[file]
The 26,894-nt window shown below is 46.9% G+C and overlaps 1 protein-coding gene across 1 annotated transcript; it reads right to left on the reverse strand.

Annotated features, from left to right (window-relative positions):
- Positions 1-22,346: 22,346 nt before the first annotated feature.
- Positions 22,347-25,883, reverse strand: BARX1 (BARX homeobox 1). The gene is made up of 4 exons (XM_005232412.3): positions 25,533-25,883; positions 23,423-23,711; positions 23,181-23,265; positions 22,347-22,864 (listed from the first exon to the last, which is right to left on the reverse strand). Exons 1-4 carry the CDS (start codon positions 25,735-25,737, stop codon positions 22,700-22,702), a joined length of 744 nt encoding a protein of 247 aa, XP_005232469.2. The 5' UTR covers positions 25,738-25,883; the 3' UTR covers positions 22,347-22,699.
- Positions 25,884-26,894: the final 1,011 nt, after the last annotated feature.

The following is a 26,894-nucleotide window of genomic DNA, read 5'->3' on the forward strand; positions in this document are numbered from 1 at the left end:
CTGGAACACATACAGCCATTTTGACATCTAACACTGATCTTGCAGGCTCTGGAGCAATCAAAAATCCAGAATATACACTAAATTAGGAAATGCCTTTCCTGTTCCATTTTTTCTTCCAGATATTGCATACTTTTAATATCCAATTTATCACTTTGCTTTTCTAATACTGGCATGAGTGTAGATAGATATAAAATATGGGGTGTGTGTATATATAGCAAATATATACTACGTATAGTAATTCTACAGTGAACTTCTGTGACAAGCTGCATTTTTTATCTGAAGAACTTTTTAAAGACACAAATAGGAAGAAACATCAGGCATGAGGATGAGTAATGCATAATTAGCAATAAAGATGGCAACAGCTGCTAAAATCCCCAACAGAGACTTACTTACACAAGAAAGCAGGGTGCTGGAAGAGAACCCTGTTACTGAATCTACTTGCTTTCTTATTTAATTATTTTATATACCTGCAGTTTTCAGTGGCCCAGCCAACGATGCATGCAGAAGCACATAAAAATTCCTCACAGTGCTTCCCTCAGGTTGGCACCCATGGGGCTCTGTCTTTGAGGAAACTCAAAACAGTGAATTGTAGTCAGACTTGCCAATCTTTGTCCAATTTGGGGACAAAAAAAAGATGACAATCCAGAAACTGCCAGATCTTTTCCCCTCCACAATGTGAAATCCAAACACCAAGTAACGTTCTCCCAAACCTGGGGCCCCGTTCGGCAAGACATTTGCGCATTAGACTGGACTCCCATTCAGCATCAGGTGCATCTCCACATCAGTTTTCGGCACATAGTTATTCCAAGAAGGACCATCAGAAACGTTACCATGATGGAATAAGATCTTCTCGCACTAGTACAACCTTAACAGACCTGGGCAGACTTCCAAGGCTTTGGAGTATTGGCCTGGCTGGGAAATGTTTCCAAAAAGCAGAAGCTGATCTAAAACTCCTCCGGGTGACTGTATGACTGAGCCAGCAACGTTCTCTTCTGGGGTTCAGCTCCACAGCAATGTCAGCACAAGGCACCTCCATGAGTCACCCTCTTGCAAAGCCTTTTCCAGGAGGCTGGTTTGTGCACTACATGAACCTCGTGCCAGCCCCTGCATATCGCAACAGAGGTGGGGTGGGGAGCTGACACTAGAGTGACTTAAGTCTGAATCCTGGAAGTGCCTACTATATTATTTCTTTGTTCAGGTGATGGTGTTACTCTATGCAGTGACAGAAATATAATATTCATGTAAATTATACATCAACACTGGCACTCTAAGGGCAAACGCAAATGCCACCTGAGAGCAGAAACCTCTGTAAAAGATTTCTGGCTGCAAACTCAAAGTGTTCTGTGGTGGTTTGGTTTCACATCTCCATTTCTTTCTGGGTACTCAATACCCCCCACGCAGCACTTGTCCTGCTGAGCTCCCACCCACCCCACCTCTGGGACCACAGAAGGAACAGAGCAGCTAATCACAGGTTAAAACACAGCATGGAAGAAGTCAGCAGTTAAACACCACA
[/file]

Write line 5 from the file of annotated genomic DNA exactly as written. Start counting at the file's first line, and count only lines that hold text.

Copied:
- Positions 25,884-26,894: the final 1,011 nt, after the last annotated feature.